You can, they're just two simple words. But the Girls on the Run organization says not enough young girls are hearing them.
It's a message that rings loud and clear in the classroom and on the field at Bay Meadows Elementary School's after-school program.
A group of nearly 20 pre-teens dressed in T-shirts and running shoes gather in a circle, and the conversation quickly turns to gratitude, relaxation and exercise.
Girl's On The Run is a character-building program for girls with an emphasis on running.
Kim Knowles and a hand full of other volunteer moms split time as coaches, mentors and friends.
They lead the conversation, teaching the girls life lessons, often using their own experience as a guide.
"We work with the girls, talking about leadership, problem solving and things that they do to build their confidence in the classroom and in the community," Knowles said.
Knowles says teaching the girls to value their self image and individuality is one of the core values of the program. The lessons are reinforced through exercise and running.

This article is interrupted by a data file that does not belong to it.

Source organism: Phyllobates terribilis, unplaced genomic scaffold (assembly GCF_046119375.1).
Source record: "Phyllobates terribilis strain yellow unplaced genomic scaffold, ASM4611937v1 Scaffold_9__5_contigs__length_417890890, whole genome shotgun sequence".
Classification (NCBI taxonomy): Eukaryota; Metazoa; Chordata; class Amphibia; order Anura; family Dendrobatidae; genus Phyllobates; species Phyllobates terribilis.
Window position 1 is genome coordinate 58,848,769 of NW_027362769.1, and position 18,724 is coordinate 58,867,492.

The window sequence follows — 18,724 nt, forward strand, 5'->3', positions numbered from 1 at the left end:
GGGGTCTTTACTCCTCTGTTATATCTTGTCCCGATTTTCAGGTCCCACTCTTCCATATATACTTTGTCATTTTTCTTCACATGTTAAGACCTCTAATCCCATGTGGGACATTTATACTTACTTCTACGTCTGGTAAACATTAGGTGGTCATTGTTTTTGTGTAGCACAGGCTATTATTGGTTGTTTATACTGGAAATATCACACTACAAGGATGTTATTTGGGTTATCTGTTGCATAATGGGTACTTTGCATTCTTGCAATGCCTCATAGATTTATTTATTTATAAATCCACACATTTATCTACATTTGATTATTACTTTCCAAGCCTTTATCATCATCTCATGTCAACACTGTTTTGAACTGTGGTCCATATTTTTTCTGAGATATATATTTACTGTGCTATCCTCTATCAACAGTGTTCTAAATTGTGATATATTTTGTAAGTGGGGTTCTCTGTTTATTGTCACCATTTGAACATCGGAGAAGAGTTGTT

"The girls are running and they're getting healthy and we're showing them what to eat and how to be healthy. In the end, they do a 5k, so that's their big reward," she said.
It's also a lesson in persistence and achieving goals.
The organization, which started in 1996 with13 girls in Charlotte, N.C., is now the inspiration for more than 130,000 girls in more than 200 cities.
Knowles says boys at this age often take the lead when it comes to leadership, confidence and sports. She says Girls on the Run hopes to narrow that gap.
Stretching, running and cooldown are part of every session. It's a can-do atmosphere with an emphasis on girl power.
Katie Starkey has two daughters in the program and says it provides a gateway to open conversations that can be difficult to breach in a more intimate setting.
"There are a lot of changes that girls go through and it can be kind of scary. And when we can open up and talk about it openly in a group and know we're not alone, it can be very empowering," Starkey said.
Starkey says another focus is teamwork and to not be divided by competition. She echoes the mission of Girls On The Run.
"I hope they learn to be strong, independent girls who aren't afraid to help other girls out and who can learn to live not just physically healthy, but emotionally healthy lives," she said.
Anyone wanting to learn more about starting a Girls on the Run chapter can find more informationat Girls on the Run Orlando.